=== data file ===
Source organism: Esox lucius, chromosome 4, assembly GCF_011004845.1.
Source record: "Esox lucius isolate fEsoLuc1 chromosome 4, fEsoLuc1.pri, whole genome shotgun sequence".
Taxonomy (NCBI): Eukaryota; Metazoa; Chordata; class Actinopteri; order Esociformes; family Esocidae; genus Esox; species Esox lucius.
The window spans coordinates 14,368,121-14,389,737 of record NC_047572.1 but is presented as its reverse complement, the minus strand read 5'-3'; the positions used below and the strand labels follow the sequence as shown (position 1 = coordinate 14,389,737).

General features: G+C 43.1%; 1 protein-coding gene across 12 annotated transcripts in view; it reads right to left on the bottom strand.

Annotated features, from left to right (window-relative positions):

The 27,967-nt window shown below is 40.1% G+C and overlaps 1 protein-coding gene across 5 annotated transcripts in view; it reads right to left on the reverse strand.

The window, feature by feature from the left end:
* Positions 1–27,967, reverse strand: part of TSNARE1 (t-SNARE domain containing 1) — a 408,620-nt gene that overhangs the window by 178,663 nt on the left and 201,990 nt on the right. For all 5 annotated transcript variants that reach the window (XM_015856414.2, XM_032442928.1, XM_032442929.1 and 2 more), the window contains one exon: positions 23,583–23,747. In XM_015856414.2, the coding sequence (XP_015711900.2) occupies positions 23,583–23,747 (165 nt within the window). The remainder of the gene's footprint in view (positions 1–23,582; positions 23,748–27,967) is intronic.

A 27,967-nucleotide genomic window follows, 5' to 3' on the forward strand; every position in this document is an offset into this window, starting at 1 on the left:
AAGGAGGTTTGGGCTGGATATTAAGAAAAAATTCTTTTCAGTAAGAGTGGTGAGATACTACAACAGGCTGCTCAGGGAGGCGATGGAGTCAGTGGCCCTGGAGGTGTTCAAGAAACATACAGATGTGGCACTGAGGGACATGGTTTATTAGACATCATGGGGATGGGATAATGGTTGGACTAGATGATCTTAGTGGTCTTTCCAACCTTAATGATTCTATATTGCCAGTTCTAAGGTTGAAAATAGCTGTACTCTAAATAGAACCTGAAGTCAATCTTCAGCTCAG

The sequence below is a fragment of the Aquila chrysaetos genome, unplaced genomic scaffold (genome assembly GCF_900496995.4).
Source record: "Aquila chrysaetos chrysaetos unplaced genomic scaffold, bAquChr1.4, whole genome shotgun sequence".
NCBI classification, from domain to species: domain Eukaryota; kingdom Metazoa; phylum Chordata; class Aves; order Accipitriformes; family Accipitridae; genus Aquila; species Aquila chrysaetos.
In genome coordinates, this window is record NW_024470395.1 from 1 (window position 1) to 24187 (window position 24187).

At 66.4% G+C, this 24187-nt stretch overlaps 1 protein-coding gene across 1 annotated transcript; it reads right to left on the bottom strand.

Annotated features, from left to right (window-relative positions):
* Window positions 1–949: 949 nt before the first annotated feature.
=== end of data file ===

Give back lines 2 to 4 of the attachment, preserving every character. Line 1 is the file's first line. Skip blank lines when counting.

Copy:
Source record: "Esox lucius isolate fEsoLuc1 chromosome 4, fEsoLuc1.pri, whole genome shotgun sequence".
Taxonomy (NCBI): Eukaryota; Metazoa; Chordata; class Actinopteri; order Esociformes; family Esocidae; genus Esox; species Esox lucius.
The window spans coordinates 14,368,121-14,389,737 of record NC_047572.1 but is presented as its reverse complement, the minus strand read 5'-3'; the positions used below and the strand labels follow the sequence as shown (position 1 = coordinate 14,389,737).